In England it has been held that a magistrate has jurisdiction to conduct a preliminary examination regardless of the manner in which the prisoner was brought before him, so long as the crime charged is within the jurisdiction of the magistrate's court, and the prisoner is physically present. In Regina v. Hughes, 4 QB.D. 614, the court said: 'The illegality of the warrant and of the arrest did not however affect the jurisdiction of the justices to hear the charge'. The same rule obtains in Canada: Rex v. Isbell, 51 C.C.C. 363. In this country, the weight of authority is in accord. In Rose v. McKean, 190 Misc. 982, 76 N.Y.S.2d 391. 392, 393, the court found that the arrest had been illegal, but stated: 'Based upon such alleged [illegal] arrest, petitioner contends the Magistrate was without jurisdiction to proceed further in the matter. I hold that, since the Magistrate had jurisdiction of the subject matter and the petitioner-defendant was physically before him, the

[ 176 Pa. Super. Page 125]

    manner in which the arrest was made is immaterial in determining the court's jurisdiction to proceed. The general rule has been that it is no defense to a criminal prosecution that the defendant was brought before the court by an illegal arrest'. In People v. Guthman, 211 Ill.App. 373, it was said: 'Where one is arrested and brought before a magistrate without a warrant, nothing further is required to be done to give him jurisdiction, but a written complaint or information against the defendant setting out the offense is necessary'. Similar decisions are found in other jurisdictions*fn4, and text writers consistently lend their support to the proposition*fn5

Appellant urges that there is an analogy between a warrant of arrest in criminal cases and service of process in civil cases. But the action of the magistrate in holding a defendant for court is not a personal judgment. It is merely an order detaining for grand jury action a defendant who subsequently receives ample notice of his trial and is afforded full opportunity to defend. Appellant's argument in this connection was expressly dealt with in the case of In re Johnson, 167 U.S. 120, 17 S.Ct. 735, 737, 42 L.Ed. 103, where the Supreme Court held that an arrest without a warrant does not affect subsequent proceedings conducted in accordance with the law. The court said: 'Although it has been frequently held that, if a defendant in a civil case be brought within the process of the court by a trick or device, the service

[ 176 Pa. Super. Page 126]

    will be set aside * * * in criminal cases the interests of the public override that which is, after all, a mere privilege from arrest'.

Appellant's second position is that he is entitled to a discharge because of the express provisions of Section 2 of the habeas corpus Act of 1937, supra. This section reads as follows: 'Such examination into the facts of the case shall include an examination by the judge into all the proceedings held that evidence produced before a judge, magistrate, justice of the peace, or other officer sitting as a committing judge or magistrate, and if such proceedings shall, after inquiry, be deemed to have been conducted not in accordance with law, or the evidence deemed insufficient, the prisoner shall be discharged'. 12 P.S. § 1893. Appellant argues that the proceedings are not conducted in accordance with law if the arrest is illegal. We are not in accord with this interpretation. The arrest is something prior to and apart from the proceedings held and evidence produced, which constitute the subject of inquiry prescribed by the Act. We approve the following statement by Judge Flood of the court below: 'Everything in the section indicates that it applies to the preliminary hearing before the magistrate to which it specifically refers, and not to the prior arrest, about which it says nothing'.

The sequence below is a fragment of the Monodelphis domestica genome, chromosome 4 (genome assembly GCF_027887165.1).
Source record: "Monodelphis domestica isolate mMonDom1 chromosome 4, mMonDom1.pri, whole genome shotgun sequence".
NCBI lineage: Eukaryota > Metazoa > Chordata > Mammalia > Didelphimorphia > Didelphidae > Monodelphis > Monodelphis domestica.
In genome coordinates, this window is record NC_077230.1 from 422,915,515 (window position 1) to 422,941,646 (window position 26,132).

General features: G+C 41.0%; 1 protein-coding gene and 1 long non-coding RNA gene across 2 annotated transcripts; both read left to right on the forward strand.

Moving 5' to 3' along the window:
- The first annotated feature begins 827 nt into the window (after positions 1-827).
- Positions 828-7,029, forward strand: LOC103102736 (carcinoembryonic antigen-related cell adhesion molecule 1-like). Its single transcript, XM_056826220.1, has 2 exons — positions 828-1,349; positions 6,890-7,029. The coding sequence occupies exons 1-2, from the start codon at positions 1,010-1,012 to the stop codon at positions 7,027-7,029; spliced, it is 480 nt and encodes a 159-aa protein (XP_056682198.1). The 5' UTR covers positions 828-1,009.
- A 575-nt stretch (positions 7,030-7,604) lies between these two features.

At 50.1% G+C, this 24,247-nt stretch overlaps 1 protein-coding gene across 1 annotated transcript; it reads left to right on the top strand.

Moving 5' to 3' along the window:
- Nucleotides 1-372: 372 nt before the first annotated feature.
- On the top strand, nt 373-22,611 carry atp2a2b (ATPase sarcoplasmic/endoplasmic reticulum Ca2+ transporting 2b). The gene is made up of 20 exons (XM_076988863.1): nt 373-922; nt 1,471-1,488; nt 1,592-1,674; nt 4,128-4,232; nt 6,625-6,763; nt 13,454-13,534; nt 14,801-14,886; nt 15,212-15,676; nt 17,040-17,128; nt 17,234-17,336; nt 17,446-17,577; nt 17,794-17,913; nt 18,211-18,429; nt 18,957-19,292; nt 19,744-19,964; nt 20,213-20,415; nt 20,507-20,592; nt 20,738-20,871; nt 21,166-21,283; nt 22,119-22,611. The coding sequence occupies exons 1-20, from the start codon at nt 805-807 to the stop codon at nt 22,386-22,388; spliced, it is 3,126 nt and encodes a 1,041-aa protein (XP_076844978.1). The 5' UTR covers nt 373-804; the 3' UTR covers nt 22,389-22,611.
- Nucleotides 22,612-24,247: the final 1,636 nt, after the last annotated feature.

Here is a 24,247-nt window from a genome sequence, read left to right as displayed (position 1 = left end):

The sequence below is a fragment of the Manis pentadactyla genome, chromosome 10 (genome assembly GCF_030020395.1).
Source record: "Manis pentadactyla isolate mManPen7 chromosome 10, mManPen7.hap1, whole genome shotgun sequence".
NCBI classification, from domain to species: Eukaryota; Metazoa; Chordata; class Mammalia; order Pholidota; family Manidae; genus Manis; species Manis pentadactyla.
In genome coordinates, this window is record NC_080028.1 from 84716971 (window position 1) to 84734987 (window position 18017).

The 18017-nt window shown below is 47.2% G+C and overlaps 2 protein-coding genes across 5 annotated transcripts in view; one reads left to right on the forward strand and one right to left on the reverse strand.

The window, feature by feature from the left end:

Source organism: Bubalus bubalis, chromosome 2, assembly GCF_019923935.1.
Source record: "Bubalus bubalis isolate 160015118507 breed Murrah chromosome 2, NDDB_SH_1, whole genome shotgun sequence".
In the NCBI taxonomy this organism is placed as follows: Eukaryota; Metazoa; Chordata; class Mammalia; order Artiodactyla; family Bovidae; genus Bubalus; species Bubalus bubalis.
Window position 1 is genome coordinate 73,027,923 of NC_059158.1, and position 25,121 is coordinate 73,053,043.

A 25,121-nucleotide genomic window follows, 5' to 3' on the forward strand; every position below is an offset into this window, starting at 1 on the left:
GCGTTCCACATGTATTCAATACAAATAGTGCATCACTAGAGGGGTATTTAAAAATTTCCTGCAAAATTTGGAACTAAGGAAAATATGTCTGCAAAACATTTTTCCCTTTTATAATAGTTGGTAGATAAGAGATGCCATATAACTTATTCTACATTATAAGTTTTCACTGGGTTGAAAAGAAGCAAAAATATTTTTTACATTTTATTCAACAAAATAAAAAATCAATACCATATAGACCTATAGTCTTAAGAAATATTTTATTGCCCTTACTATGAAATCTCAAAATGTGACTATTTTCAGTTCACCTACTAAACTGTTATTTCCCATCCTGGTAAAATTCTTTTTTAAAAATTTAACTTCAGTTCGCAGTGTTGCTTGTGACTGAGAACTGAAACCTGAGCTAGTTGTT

Appellant's final contention is that 'the search for evidence and the seizure of papers of purely evidentiary value and the use thereof as a basis for warrant or as evidence on trial violates * * * the right against self-incrimination'. We have already ruled that numbers slips and other paraphernalia of the game are gambling devices and subject to seizure with or without warrant. Commonwealth v. Bruno and Perna, Pa. Super., 106 A.2d 905. Conceding arguendo that they are papers of purely evidentiary value, there

[ 176 Pa. Super. Page 127]

    is no distinction so far as admissibility is concerned between papers and other articles illegally seized. While a defendant cannot be forced to produce his books and papers, Logan v. Pennsylvania Railroad, 132 Pa. 403, 19 A. 137; Boyle v. Smithman, 146 Pa. 255, 23 A. 397; Annenberg v. Roberts, 333 Pa. 203, 2 A.2d 612, their offer in evidence from the possession of the Commonwealth, however secured, does not compel the defendant to give evidence against himself. The privilege under consideration affords protection from disclosure sought by legal process against a person as a witness. 4 Wigmore on Evidence 2nd Ed. page 864, Section 2263. In the words of Mr. Justice (now Chief Justice) Stern in Commonwealth v. Musto, 348 Pa. 300, 35 A.2d 307, 311, 'The purpose of the constitutional provision is to prohibit the compulsory oral examination of the prisoner either before or at trial, -- to prevent his being required to incriminate himself by speech or the equivalent of speech'. And see Commonwealth v. Statti, 166 Pa. Super. 577, 73 A.2d 688. The leading case of Commonwealth v. Dabbierio, 290 Pa. 174, 138 A. 679, clearly demonstrates that the offering in evidence of articles wrongfully obtained does not in any sense compel a defendant to give evidence against himself. It has been consistently held in this Commonwealth that the admissibility of evidence is not affected by the illegality of the means through which it has been obtained. See Commonwealth v. Dugan, 143 Pa. Super. 383, 18 A.2d 84; Commonwealth v. Agoston, 364 Pa. 464, 72 A.2d 575; Commonwealth v. Rich, 174 Pa. Super. 174, 100 A.2d 144.

The order of the court below is affirmed.

RHODES, P. J., and HIRT, J., absent.